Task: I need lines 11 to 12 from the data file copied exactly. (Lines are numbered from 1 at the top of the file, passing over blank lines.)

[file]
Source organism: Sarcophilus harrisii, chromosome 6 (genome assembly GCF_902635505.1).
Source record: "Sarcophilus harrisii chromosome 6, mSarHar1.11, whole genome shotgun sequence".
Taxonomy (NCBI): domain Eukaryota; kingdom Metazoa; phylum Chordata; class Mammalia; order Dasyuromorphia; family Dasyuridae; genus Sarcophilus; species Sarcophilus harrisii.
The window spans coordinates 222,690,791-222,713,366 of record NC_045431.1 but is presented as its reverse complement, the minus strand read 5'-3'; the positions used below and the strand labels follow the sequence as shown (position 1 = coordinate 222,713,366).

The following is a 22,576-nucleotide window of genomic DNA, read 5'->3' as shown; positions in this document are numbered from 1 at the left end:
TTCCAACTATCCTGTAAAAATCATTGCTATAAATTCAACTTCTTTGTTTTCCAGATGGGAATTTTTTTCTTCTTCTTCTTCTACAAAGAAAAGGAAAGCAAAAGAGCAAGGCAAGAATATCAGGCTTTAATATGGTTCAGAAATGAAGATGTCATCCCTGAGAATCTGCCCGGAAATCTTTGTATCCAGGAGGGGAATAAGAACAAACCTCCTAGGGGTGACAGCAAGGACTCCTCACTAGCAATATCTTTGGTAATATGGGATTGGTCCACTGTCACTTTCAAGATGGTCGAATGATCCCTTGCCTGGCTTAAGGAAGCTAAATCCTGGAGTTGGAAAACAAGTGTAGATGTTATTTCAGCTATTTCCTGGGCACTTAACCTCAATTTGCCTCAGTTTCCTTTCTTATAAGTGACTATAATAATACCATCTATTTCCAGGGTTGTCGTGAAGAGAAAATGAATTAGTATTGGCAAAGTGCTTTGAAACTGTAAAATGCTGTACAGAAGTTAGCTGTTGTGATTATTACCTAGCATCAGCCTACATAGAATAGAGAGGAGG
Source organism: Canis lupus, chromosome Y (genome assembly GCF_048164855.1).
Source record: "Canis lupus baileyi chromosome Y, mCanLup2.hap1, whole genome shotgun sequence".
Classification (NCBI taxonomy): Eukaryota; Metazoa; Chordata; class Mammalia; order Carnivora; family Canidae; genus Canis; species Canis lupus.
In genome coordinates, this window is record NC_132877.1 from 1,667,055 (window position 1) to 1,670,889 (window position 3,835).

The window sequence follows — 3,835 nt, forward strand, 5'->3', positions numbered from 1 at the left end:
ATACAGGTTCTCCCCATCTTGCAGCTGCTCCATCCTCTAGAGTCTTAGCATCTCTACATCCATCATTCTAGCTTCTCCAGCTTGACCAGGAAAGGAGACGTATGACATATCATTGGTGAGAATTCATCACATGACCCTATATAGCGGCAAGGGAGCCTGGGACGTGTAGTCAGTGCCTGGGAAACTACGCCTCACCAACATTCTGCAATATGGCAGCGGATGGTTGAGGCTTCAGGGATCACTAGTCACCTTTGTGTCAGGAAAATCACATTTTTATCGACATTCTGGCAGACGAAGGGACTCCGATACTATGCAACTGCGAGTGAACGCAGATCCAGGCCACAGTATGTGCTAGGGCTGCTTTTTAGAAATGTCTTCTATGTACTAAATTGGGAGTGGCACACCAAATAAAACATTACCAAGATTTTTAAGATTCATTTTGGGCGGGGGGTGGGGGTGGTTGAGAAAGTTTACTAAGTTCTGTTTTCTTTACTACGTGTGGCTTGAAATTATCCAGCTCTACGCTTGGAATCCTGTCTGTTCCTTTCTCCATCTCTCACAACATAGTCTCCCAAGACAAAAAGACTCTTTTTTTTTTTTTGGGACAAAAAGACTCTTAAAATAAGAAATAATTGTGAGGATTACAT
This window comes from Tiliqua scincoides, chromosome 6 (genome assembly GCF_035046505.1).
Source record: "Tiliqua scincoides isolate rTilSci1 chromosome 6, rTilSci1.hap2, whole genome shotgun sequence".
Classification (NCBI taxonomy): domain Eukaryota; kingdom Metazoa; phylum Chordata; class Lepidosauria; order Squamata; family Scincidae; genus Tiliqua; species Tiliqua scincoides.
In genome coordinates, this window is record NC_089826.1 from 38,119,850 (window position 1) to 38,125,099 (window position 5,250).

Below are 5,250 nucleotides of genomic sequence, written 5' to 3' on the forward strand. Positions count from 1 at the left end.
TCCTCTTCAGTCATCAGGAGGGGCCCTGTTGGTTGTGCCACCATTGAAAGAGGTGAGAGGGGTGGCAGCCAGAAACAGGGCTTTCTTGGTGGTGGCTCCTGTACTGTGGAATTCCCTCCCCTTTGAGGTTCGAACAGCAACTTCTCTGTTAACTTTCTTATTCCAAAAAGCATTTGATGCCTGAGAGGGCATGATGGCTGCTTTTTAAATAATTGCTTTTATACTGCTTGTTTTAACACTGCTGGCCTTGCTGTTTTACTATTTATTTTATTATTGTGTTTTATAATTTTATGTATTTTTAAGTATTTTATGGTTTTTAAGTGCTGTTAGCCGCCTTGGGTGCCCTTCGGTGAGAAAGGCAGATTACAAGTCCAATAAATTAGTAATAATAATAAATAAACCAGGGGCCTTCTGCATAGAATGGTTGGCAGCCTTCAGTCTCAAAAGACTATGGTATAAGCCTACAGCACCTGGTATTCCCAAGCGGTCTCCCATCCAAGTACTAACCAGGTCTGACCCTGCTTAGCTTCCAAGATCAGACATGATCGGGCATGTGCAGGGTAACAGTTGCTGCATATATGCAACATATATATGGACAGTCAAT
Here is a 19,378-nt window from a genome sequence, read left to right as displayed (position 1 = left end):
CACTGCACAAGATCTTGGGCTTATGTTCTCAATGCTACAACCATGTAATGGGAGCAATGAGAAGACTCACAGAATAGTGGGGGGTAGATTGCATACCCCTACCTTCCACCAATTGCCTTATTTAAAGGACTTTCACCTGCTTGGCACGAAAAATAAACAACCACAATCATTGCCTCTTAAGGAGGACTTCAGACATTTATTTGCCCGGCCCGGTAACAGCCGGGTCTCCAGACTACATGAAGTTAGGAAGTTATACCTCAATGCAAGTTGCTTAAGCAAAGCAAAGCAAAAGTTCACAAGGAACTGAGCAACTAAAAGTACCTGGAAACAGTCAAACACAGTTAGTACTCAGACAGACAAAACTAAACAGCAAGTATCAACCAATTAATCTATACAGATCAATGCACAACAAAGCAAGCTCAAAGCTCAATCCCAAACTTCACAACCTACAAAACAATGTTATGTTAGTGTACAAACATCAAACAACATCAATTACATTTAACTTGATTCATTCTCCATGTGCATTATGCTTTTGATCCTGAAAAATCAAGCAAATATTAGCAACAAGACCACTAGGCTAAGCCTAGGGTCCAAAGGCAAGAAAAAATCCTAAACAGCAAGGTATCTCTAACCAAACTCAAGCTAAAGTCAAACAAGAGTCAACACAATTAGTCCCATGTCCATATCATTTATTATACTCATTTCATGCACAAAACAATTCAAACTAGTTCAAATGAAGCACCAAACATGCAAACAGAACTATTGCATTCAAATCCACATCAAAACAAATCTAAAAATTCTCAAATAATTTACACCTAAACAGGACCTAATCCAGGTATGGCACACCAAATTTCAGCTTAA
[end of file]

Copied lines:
The window sequence follows — 3,835 nt, forward strand, 5'->3', positions numbered from 1 at the left end:
ATACAGGTTCTCCCCATCTTGCAGCTGCTCCATCCTCTAGAGTCTTAGCATCTCTACATCCATCATTCTAGCTTCTCCAGCTTGACCAGGAAAGGAGACGTATGACATATCATTGGTGAGAATTCATCACATGACCCTATATAGCGGCAAGGGAGCCTGGGACGTGTAGTCAGTGCCTGGGAAACTACGCCTCACCAACATTCTGCAATATGGCAGCGGATGGTTGAGGCTTCAGGGATCACTAGTCACCTTTGTGTCAGGAAAATCACATTTTTATCGACATTCTGGCAGACGAAGGGACTCCGATACTATGCAACTGCGAGTGAACGCAGATCCAGGCCACAGTATGTGCTAGGGCTGCTTTTTAGAAATGTCTTCTATGTACTAAATTGGGAGTGGCACACCAAATAAAACATTACCAAGATTTTTAAGATTCATTTTGGGCGGGGGGTGGGGGTGGTTGAGAAAGTTTACTAAGTTCTGTTTTCTTTACTACGTGTGGCTTGAAATTATCCAGCTCTACGCTTGGAATCCTGTCTGTTCCTTTCTCCATCTCTCACAACATAGTCTCCCAAGACAAAAAGACTCTTTTTTTTTTTTTGGGACAAAAAGACTCTTAAAATAAGAAATAATTGTGAGGATTACAT